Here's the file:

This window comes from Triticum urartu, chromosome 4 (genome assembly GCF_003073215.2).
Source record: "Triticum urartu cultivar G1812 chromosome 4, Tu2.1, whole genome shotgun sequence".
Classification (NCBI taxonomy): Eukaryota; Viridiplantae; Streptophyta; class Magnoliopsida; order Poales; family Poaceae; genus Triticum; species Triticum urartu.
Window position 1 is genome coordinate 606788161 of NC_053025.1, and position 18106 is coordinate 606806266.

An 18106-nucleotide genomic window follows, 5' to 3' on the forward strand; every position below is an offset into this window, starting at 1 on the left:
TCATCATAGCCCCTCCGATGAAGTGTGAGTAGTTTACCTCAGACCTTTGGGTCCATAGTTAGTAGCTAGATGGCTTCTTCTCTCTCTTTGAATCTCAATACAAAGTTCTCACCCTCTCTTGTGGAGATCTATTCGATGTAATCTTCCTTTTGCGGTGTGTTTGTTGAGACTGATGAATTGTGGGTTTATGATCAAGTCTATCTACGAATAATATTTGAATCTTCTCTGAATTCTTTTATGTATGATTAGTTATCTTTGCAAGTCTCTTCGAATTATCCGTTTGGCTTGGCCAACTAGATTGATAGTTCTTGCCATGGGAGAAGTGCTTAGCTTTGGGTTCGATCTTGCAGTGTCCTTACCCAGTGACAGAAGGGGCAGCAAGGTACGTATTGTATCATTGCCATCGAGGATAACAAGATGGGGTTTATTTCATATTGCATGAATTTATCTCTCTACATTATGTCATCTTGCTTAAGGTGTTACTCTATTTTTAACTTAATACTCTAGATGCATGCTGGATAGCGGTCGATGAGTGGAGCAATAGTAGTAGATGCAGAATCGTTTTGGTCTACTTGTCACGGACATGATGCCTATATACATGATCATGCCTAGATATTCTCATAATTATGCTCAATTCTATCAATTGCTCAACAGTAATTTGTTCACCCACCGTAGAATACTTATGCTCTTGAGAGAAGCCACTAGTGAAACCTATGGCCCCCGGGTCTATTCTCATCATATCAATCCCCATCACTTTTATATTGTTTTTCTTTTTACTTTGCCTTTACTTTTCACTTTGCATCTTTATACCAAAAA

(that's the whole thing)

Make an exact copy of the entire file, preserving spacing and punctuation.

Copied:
This window comes from Triticum urartu, chromosome 4 (genome assembly GCF_003073215.2).
Source record: "Triticum urartu cultivar G1812 chromosome 4, Tu2.1, whole genome shotgun sequence".
Classification (NCBI taxonomy): Eukaryota; Viridiplantae; Streptophyta; class Magnoliopsida; order Poales; family Poaceae; genus Triticum; species Triticum urartu.
Window position 1 is genome coordinate 606788161 of NC_053025.1, and position 18106 is coordinate 606806266.

An 18106-nucleotide genomic window follows, 5' to 3' on the forward strand; every position below is an offset into this window, starting at 1 on the left:
TCATCATAGCCCCTCCGATGAAGTGTGAGTAGTTTACCTCAGACCTTTGGGTCCATAGTTAGTAGCTAGATGGCTTCTTCTCTCTCTTTGAATCTCAATACAAAGTTCTCACCCTCTCTTGTGGAGATCTATTCGATGTAATCTTCCTTTTGCGGTGTGTTTGTTGAGACTGATGAATTGTGGGTTTATGATCAAGTCTATCTACGAATAATATTTGAATCTTCTCTGAATTCTTTTATGTATGATTAGTTATCTTTGCAAGTCTCTTCGAATTATCCGTTTGGCTTGGCCAACTAGATTGATAGTTCTTGCCATGGGAGAAGTGCTTAGCTTTGGGTTCGATCTTGCAGTGTCCTTACCCAGTGACAGAAGGGGCAGCAAGGTACGTATTGTATCATTGCCATCGAGGATAACAAGATGGGGTTTATTTCATATTGCATGAATTTATCTCTCTACATTATGTCATCTTGCTTAAGGTGTTACTCTATTTTTAACTTAATACTCTAGATGCATGCTGGATAGCGGTCGATGAGTGGAGCAATAGTAGTAGATGCAGAATCGTTTTGGTCTACTTGTCACGGACATGATGCCTATATACATGATCATGCCTAGATATTCTCATAATTATGCTCAATTCTATCAATTGCTCAACAGTAATTTGTTCACCCACCGTAGAATACTTATGCTCTTGAGAGAAGCCACTAGTGAAACCTATGGCCCCCGGGTCTATTCTCATCATATCAATCCCCATCACTTTTATATTGTTTTTCTTTTTACTTTGCCTTTACTTTTCACTTTGCATCTTTATACCAAAAA